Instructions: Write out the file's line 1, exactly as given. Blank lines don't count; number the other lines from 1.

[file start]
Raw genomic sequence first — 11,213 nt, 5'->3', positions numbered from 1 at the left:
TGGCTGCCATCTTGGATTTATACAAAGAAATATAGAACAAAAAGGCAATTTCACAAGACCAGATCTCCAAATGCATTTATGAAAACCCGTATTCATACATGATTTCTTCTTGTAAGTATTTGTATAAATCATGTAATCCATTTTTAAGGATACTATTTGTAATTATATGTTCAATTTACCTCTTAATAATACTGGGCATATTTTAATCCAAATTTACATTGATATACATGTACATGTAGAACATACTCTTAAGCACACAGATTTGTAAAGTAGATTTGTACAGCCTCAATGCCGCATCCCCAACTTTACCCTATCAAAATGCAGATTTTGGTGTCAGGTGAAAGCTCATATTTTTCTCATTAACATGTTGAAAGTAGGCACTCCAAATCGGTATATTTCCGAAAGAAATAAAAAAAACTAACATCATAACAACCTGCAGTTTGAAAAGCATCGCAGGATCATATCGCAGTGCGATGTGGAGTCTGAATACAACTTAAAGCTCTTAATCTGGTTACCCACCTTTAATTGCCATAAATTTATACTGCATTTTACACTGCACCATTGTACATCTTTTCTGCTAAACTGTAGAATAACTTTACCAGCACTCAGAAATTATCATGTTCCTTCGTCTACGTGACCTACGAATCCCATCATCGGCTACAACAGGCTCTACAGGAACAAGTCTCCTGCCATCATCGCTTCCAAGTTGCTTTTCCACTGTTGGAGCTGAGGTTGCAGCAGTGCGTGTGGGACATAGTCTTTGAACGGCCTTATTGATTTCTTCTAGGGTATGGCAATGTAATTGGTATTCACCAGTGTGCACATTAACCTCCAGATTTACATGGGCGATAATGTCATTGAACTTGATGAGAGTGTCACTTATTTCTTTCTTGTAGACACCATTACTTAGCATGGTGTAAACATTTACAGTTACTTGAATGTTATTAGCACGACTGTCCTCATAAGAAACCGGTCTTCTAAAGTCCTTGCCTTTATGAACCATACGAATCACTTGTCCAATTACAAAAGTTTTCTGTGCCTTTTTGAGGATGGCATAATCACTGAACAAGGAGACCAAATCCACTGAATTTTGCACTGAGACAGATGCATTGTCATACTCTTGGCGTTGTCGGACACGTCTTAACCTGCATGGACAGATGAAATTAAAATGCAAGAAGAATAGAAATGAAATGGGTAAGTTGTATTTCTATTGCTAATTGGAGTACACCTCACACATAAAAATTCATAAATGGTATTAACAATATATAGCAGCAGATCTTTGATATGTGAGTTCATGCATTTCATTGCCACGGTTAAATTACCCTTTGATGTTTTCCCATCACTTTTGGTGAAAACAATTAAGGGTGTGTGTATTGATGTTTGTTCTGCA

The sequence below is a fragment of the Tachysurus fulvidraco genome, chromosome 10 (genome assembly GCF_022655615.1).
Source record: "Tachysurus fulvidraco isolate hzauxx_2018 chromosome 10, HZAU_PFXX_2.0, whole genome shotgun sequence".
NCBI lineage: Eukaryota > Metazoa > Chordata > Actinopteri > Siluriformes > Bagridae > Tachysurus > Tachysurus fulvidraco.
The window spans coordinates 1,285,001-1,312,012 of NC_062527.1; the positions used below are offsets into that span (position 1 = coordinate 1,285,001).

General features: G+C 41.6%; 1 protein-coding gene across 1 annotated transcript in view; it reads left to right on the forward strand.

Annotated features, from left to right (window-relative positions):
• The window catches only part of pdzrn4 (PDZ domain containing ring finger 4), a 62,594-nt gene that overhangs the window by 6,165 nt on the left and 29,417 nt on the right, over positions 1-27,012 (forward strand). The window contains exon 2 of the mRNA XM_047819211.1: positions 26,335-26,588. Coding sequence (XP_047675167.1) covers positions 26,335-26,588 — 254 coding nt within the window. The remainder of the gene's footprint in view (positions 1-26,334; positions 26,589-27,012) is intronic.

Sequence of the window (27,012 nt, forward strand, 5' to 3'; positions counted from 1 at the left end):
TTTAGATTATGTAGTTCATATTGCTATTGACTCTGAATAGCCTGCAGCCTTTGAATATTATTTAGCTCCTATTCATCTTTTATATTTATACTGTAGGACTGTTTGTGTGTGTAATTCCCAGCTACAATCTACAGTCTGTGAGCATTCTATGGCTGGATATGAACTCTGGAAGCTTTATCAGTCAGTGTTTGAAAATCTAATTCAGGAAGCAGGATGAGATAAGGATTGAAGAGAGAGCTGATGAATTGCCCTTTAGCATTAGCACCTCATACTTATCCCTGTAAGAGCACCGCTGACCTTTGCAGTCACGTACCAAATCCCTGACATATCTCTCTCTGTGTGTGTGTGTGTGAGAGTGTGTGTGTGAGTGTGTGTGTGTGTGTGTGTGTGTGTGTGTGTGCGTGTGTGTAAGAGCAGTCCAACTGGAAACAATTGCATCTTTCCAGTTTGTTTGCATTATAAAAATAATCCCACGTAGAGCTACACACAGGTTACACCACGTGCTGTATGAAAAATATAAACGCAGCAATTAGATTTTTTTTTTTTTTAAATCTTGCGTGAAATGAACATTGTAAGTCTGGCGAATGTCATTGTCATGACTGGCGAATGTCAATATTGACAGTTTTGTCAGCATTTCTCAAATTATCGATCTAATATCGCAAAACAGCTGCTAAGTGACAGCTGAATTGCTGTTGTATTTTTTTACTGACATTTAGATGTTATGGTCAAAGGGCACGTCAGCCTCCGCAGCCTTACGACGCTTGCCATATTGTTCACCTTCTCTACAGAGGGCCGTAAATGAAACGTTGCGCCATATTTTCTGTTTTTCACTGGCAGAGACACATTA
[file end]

Raw genomic sequence first — 11,213 nt, 5'->3', positions numbered from 1 at the left: